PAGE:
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This would be appropriate for river boats or floating
restaurant/casinos etc that only went up and down river
mile or so.
It would float with the river going downstream, but to
upstream, it would deploy a metal underwater "sail" that
would be attached to a cable looped around a pulley,
other end of the cable being attached to the boat. The
water sail would have a larger surface area than the
resulting in it being pulled downstream while the boat
When the boat was upstream and ready to come back,
sail would be flipped parallel to the water so the boat
would now have the greater resistance of the two
the boat would come back to it's starting position.
My first idea was to have a zig/zag track along the river
bed that the boat would "tack" along to go upstream,
when upstream the boat would just turn directly into the
stream and zig zag back but I think the cable/sail would
a lot easier and cheaper.
You could also make this a straight funicular
arrangement with two boats cabled together around the
pulley and just open flaps on the downstream moving
boat or turn it perpendicular to the water's flow while
the upstream boat was parallel.
Be a nice way to go up and down a river with no noise,
pollution or fuel costs.
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||From 1840 to 1877, a chain-operated tug operated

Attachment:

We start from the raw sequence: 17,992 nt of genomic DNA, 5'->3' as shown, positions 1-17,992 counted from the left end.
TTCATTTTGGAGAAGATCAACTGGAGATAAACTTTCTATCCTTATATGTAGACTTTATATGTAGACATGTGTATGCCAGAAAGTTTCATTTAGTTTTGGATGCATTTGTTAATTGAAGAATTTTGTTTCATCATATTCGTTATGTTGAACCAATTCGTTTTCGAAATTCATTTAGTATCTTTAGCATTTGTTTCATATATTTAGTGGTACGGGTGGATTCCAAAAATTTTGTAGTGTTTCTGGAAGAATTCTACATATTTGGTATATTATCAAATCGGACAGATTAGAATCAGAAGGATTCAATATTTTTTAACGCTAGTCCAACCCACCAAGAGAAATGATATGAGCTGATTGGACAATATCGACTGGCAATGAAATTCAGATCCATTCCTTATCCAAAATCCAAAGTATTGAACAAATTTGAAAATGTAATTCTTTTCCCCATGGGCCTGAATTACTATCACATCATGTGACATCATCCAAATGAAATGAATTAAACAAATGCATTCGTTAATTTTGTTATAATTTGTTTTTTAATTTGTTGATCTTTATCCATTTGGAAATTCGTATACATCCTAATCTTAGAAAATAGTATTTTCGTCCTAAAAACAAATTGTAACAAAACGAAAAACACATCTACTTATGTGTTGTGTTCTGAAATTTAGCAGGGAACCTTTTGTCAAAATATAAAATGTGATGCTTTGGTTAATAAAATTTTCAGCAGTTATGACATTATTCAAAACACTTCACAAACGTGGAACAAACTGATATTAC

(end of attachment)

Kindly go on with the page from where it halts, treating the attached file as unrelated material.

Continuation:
on the Thames between Tower Bridge and
Blackfriars, with the winch (first horse-powered,
but later driven by a waterwheel in the Thames
itself) at the Blackfriars end. The chain was
made of wrought iron links, each about a yard
long. A barge was permanently attached to the
chain, and other boats could tie themselves to
the barge to be towed up-river, for a fee. It was
operated and controlled, for reasons that are
arcane and obscure, by the Guild of Lorimers.
||After it fell into disuse, the chain itself was left
on the bed of the Thames. It's still there, and is
occasionally snagged by dredgers or by dragging
anchors. A section of it was hauled up in 1973,
and was found to be in virtually pristine condition.
||Or you could just do it Bangkok style-ee where express boats zoom along the river in a zig-zag fashion, to each stopping point, hopefully avoiding each other, the bulk carriers and the really little ferry boats. The little boats have a totally inadequate number of lifebelts, each held into the overhead racks by twisted wire no one could possibly undo in an emergency.
||Each stop must be made at a fixed jetty, or a swinging one which never, ever quite matches the up and down movements of the boats, as the boats themselves shift laterally in a manner to give an instant diet to anyone who falls between the boat and jetty.